High snowpack in the southern Rocky Mountains this winter will likely stave off a shortage declaration in the Colorado River watershed in 2020, relieving pressure on water managers attempting to navigate future scarcity. New data from U.S. Bureau of Reclamation models show a lessened risk of a key Colorado River reservoir dropping far enough to trigger a first-ever shortage declaration. Snowpack in the Upper Colorado River Basin is at 138 percent of the long-term median, a level not seen in mid-March since 1997.
Archive for date: March 18th, 2019
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On March 6, the California State Water Resources Control Board announced it will soon issue orders to owners and operators of more than a thousand facilities in California requiring environmental investigation and sampling for per- and polyfluoroalkyl substances, known by the acronym PFAS. As “Item 10” in a four-hour meeting providing updates on state and federal programs addressing PFAS, Darrin Polhemus, Deputy Director of the State Board’s Division of Drinking Water (DDW), and Shahla Farahnak, Assistant Deputy Director of the Division of Water Quality (DWQ), unveiled an aggressive “Phased Investigation Plan.”
Spectacular landscapes are part of California’s natural identity. I recently led a group on a tour of the Salton Sea and it prompted me to think that we should consider the sea one of these treasures. There’s nothing in California like it. We visited during a rare rainstorm, so there were waves on the lake and dramatic gray skies. Nonetheless, the landscape was full of life. Waterfowl are making a comeback on the lake, and we saw plenty of Redhead ducks and Canvasbacks in places like Salt Creek.
Midwestern floodwaters have topped or breached multiple levees, damaged bridges and roads, destroyed one dam and damaged another and inundated at least 42 wastewater treatment plants as historic flooding continues to hit Nebraska, Iowa and Missouri. At least two people are reported dead. Nine levees in total have been breached on both sides of the Missouri River, and “additional breaches are possible,” says Mike Glasch, deputy director of public affairs for the Army Corps’ Omaha District. “We are continuing to work with state and local agencies to monitor the levees,” he adds.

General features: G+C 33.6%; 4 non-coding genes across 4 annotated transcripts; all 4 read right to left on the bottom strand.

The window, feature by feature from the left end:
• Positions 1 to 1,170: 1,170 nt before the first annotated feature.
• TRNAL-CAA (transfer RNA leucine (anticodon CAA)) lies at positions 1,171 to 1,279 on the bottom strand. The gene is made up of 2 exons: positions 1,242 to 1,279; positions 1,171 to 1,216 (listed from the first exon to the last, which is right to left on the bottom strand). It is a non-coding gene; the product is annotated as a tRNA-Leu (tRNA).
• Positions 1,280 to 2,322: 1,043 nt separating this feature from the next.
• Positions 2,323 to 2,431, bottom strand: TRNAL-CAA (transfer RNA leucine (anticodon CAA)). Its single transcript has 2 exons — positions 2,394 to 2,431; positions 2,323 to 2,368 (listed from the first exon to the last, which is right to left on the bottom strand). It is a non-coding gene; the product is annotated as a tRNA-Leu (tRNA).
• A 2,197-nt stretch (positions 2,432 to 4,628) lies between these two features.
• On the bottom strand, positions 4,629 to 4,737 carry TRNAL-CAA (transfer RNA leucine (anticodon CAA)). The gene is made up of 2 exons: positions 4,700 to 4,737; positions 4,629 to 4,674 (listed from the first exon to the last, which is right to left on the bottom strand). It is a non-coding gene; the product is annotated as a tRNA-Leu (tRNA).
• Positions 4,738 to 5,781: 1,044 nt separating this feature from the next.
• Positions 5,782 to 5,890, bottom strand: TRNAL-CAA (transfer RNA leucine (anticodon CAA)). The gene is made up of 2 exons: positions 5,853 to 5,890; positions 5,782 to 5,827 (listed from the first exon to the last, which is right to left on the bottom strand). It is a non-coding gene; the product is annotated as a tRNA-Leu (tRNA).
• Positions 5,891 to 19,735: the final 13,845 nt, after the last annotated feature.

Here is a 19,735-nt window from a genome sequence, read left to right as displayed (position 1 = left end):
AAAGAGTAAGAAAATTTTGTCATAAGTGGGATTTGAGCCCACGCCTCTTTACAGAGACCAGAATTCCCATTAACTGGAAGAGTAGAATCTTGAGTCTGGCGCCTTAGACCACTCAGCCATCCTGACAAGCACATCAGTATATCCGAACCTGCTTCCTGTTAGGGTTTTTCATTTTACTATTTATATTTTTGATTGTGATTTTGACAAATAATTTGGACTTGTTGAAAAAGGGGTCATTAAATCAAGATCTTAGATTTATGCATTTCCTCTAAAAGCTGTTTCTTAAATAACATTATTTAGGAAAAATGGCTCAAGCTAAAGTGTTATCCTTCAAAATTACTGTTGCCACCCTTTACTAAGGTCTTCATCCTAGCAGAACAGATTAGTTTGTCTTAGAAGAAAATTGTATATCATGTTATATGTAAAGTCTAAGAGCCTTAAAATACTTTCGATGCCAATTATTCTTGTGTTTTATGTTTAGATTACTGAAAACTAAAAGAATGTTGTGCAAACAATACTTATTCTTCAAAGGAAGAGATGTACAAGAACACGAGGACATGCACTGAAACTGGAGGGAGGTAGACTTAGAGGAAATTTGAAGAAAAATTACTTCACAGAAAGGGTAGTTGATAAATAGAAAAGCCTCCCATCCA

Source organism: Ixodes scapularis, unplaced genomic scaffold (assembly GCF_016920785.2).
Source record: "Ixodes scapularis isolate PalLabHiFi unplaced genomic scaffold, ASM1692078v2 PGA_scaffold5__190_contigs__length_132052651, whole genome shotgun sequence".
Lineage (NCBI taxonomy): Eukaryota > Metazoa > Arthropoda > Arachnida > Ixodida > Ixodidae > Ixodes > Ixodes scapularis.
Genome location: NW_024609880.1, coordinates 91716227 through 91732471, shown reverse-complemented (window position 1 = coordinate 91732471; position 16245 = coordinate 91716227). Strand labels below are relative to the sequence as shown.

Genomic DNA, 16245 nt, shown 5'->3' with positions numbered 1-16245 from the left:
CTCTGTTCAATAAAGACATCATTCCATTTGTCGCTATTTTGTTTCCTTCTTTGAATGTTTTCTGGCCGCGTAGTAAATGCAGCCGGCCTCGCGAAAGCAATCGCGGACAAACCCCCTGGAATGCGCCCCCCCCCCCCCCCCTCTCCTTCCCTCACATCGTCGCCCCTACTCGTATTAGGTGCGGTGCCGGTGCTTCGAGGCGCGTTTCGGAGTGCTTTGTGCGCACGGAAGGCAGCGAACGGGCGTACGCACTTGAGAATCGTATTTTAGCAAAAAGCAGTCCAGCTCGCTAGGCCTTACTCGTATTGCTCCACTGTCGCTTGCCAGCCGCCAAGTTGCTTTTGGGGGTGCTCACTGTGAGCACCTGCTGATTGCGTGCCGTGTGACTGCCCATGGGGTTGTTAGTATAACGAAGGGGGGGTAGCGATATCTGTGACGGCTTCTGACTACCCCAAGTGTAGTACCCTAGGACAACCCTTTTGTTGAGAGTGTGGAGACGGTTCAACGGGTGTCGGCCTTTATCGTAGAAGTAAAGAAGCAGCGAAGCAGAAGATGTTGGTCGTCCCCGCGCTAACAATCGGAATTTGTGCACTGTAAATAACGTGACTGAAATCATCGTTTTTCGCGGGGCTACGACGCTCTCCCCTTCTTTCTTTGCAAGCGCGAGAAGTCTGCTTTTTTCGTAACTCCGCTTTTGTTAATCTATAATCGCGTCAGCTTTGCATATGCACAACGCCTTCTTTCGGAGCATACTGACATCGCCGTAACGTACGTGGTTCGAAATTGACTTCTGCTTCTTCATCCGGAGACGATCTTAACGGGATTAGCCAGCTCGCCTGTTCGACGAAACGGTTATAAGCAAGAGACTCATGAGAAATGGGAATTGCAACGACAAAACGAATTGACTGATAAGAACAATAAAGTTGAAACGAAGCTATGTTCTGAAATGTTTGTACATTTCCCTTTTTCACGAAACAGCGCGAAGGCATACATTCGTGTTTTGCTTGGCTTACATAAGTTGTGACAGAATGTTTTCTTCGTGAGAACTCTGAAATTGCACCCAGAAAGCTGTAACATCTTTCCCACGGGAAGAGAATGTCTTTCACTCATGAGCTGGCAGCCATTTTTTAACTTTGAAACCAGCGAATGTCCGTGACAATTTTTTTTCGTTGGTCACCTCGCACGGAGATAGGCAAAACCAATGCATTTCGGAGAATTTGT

It’s done. The Colorado River Board of California voted 8-1-1 Monday to sign on to a multi-state drought contingency plan, which, somewhat ironically, might not be needed for two years because of an exceptionally wet winter. The process was fractious until the very end, with blistering rebukes from the river’s largest water user, and charges that state and federal laws were possibly being violated to cross the finish line.
The Helix Water District is holding its eighth annual Lake Jennings spring photo contest, seeking pictures of the scenic reservoir taken between now and the end of May. The 2019 contest theme is “Life at the Lake.” Photographs can be color or black and white, of flora, fauna or people at the lake, as well as boating, camping, landscape or picturesque views at the Lakeside reservoir. All images must be digital and there is a limit of three entries per person. Photos may not contain watermarks.
Winter storms have covered the Rocky Mountains with snow from Wyoming to northern New Mexico, leaving a bounty of runoff that should boost the levels of the Colorado River’s depleted reservoirs this spring and summer. The snow that fell during the past month has pushed the accumulated snowpack across the Upper Colorado River Basin to nearly 140 percent of average. Federal officials now estimate there could be enough snow to narrowly avert a declaration of a shortage at Lake Mead next year, which would hold off water cutbacks in the Southwest for another year.
AquaCycl, a San Diego-based wastewater treatment startup, took home the grand prize at the San Diego Angel Conference on March 15. A panel of angel investors that had vetted the finalists for months selected AquaCycl as the winner, for a $200,000 cash prize. The company was also voted in as the audience favorite. AquaCycl was co-founded in 2016 by CEO Orianna Bretschger, Vice President of R&D Sofia Babanova and Vice President of Hardware and Manufacturing Ryoji Naito. The company developed a technology that uses electricity-generating bacteria to speed up wastewater treatment rates, resulting in a more efficient, lower-cost option.